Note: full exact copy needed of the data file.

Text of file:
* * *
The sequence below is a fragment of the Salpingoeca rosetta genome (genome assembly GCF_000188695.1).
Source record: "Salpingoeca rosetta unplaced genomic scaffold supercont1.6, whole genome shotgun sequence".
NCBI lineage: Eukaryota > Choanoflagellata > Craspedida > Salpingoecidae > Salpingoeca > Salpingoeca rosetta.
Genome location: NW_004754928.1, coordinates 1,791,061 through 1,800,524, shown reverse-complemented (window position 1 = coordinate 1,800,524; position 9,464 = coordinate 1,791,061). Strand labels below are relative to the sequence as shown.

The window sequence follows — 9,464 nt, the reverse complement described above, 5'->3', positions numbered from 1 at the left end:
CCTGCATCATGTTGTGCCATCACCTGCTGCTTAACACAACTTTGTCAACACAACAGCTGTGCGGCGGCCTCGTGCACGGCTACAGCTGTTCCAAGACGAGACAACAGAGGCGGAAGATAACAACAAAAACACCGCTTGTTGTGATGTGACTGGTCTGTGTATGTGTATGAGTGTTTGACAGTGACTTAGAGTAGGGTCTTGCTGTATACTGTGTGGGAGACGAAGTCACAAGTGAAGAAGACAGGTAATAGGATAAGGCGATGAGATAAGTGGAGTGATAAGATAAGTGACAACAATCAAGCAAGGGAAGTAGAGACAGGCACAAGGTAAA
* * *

The sequence below is a fragment of the Salpingoeca rosetta genome (genome assembly GCF_000188695.1).
Source record: "Salpingoeca rosetta unplaced genomic scaffold supercont1.6, whole genome shotgun sequence".
NCBI lineage: Eukaryota > Choanoflagellata > Craspedida > Salpingoecidae > Salpingoeca > Salpingoeca rosetta.
Genome location: NW_004754928.1, coordinates 1,791,061 through 1,800,524, shown reverse-complemented (window position 1 = coordinate 1,800,524; position 9,464 = coordinate 1,791,061). Strand labels below are relative to the sequence as shown.

The window sequence follows — 9,464 nt, the reverse complement described above, 5'->3', positions numbered from 1 at the left end:
CCTGCATCATGTTGTGCCATCACCTGCTGCTTAACACAACTTTGTCAACACAACAGCTGTGCGGCGGCCTCGTGCACGGCTACAGCTGTTCCAAGACGAGACAACAGAGGCGGAAGATAACAACAAAAACACCGCTTGTTGTGATGTGACTGGTCTGTGTATGTGTATGAGTGTTTGACAGTGACTTAGAGTAGGGTCTTGCTGTATACTGTGTGGGAGACGAAGTCACAAGTGAAGAAGACAGGTAATAGGATAAGGCGATGAGATAAGTGGAGTGATAAGATAAGTGACAACAATCAAGCAAGGGAAGTAGAGACAGGCACAAGGTAAA